by Harriet Freiberger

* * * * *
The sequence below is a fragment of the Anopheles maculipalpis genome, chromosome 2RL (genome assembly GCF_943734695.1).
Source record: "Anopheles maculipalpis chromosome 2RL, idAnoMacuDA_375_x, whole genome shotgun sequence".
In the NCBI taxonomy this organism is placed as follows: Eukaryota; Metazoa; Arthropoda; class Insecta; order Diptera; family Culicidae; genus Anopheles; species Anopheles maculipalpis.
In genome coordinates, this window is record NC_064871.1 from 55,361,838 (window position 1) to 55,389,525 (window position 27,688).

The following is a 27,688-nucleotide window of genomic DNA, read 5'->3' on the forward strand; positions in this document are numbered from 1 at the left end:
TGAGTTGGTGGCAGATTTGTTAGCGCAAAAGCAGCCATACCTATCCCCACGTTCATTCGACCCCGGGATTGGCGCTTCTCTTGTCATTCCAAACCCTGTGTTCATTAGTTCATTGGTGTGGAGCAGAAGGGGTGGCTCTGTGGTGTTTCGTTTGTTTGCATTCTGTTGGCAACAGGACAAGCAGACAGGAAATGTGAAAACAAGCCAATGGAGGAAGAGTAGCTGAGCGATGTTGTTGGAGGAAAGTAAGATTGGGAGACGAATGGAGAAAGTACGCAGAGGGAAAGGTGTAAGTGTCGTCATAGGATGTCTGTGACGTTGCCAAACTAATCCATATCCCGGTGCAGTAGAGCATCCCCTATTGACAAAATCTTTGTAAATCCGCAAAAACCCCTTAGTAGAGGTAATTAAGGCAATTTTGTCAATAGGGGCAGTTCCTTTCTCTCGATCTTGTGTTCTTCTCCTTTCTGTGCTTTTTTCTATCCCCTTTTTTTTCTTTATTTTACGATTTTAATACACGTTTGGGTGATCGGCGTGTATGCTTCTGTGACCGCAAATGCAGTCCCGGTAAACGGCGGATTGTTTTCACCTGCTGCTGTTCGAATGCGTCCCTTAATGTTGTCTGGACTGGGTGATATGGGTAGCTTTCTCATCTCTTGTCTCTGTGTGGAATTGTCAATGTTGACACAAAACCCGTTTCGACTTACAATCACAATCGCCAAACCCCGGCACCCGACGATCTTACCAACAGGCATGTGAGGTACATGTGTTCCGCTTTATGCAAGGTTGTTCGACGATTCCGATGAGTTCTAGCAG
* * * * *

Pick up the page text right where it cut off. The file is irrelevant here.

A beautician, after closing up shop, joins her dance group. An accountant pens a novel. One rancher, on cold winter nights after cattle have been fed, carves intricate designs on leather chaps. Another paints imprints of the valley’s flowers. A truck driver writes songs. A waiter writes a play. A storekeeper acts a role on stage. An attorney adds her melodious soprano to a community chorale. The arts color this valley, revealing its culture just as rivers and mountains define its place. “No matter where you are, you are surrounded by art, sometimes more conscious of it than at other times,” says Robert Carpenter, president of the Steamboat Springs Arts Council. No30 years old, the arts council is housed in the old train depot, which served as a link between the valley’s inhabitants and the rest of the world in 1909. Today the building forms a connection of a different sort, one that unites people for the purpose of encouraging creativity. “Our task is to nourish, sustain and enable the arts to thrive,” says arts council executive director Nancy Kramer. And thrive they have – visual arts and crafts, music, theater, literature and dance represent a shared appreciation of the imaginative spirit that permeates this community. The arts council’s beginnings go back to Eleanor Bliss. When the Denver and Rio Grande Railroad deeded its unused depot to the city, Eleanor led a group of citizens in a discussion of its preservation and possible future use. The city leased the depot - such as it was - to the newly incorporated arts council in 1972. Getting the building into some kind of functional shape required all the energy of its early members. Piles of debris had to be removed. In spring, a bucket brigade of volunteers bailed a foot and a half of water out of the basement. But soon Steamboat Dance Theater and the Repertory Players were under SSAC’s “umbrella,” and Karin Comeau’s Rocky Mountain Dance students were enjoying a newly refinished wooden floor in the baggage room. “The depot was the reason I came to Steamboat Springs,” Karin says. “There was a lot of art here. You couldn’t buy shoes and there wasn’t much asphalt, but those of us who found this Camelot-like place wanted to come here and live, and we nurtured each other.” In 1980, safety concerns necessitated city condemnation of the building. Board Member Emeritus Karolynn Lestrud, who served as one of SSAC’s early presidents, tells what followed: “When we were shut down, that pushed enormous participation in the arts by the entire town,” recalls Lestrud. Marching in the July 4 parade that year, supporters in yelloT-shirts carried the message: “Save the Depot.” “We grebecause the community was ready and also because we had a long-range plan. Eleanor Bliss recognized the importance of bringing in business people so that SSAC could be a good steward of donated dollars. Her forward thinking began a relationship with the city that has been built to its present high level of support. Nowe are perceived as one of Colorado’s top arts communities,” Karolynn explains, with obvious pride. This summer, several events highlight the arts council’s 30th anniversary. Opening the season at the Depot will be KEN HOLDER’S LEWIS AND CLARK EXHIBITION (May 20-July 21). Ken’s artistic recreation of the historic exploration is the result of a five-year project. His panoramic watercolors reveal the landscape where Lewis and Clark traveled. Also, the artist will discuss his work and the inspiration of Stephen Ambrose’s book, Undaunted Courage: Meriwether Lewis, Thomas Jefferson, and the Opening of the American West. Following the Lewis and Clark exhibit, the Depot will be filled with a multimedia display: OUR VALLEY, celebrating 30 years of art in Steamboat Springs (July 26 - Sept. 15). Invitations were extended “under strict criteria to the most influential and strongest artists that Steamboat has produced. The shofeatures recent work by individuals who have been influential in developing visual arts in this community through SSAC,” says curator Susan Oehme. The anniversary celebration continues with the 29th annual ART IN THE PARK, (July 13-14). Artists and artisans from throughout the United States share their talent during this outdoor spectrum. The African Dance Ensemble, We’re Not Clowns, musicians and actors perform on the park’s several platforms. Also at Art in the Park, local children are performing in a production based on The Lion King through the ARTS IMMERSION PROGRAM, a collaboration between the arts council and its affiliate, Strings in the Mountains. Director and choreographer Robin Getter is working with Wendy Smith Nicholson of the Children’s Dance Works and Kay Wagner of the Steamboat Community Players for four weeks to produce the show. “The process is equally important to the actual presentation – the arts and crafts that go into creation of costumes and stage designs, as well as coordination of singing, acting and dance,” Robin says. During the week following Art in the Park, two performances are scheduled in the Strings tent. With both live and recorded music, youngsters will act in their puppet roles in costumes they made themselves. “The opportunity to appear on that stage where so many famous individuals have performed will be exciting in itself,” says Betse Grassby, Strings executive director and founder. Noin its fifteenth season, Strings is an internationally recognized summer music festival that attracts more than 26,000 people annually and reaches 2,700 children through its spring student outreach program. “Though the heart of Strings is still classical, our challenge is to try and meet different needs. Music as an art form takes many different paths. We search out ways to be part of this community,” says Strings President Kay Clagett. As does the arts council, which is placing contemporary outdoor sculpture all along Steamboat’s Core Trail as a part of the 2002 PUBLIC ART project. The People’s Choice Award at summer’s end determines which of the 15 temporary exhibits will be purchased through a contribution from the Steamboat Ski & Resort Corp. In south Routt County, the second annual STEAMBOAT ART AND CULTURAL TOUR–FROM STAGECOACH TO THE FLAT TOPS ( Aug.17) connects guests with artists and historical aspects of the early West. In Strawberry Park, PERRY MANSFIELD PERFORMING ARTS CAMP, the oldest arts organization in northwest Colorado, offers a ten-week program to 400 students, ages 8 through adult. Generally considered in the dance world to be a birthplace of modern dance, the 89-year-old camp adds its colorful and innovative sparks to the valley. The arts council is an ongoing creation with 25 groups and organizations now within its frame. Nationally recognized in its own right, the affiliate-sponsored LITERARY SOJOURN (Sept. 14) enters its tenth year of attracting an overflowing audience to meet with authors. Finally, culminating its summer season, a gala neBEAUX ART BALL applauds the arts council’s success. The old train depot, noEleanor Bliss Center for the Arts, presents physical evidence of an amazing confluence. Rising from the valley’s individuals, its energy flows, like the Yampa River, through its seasons and years, and yes, its colors, too.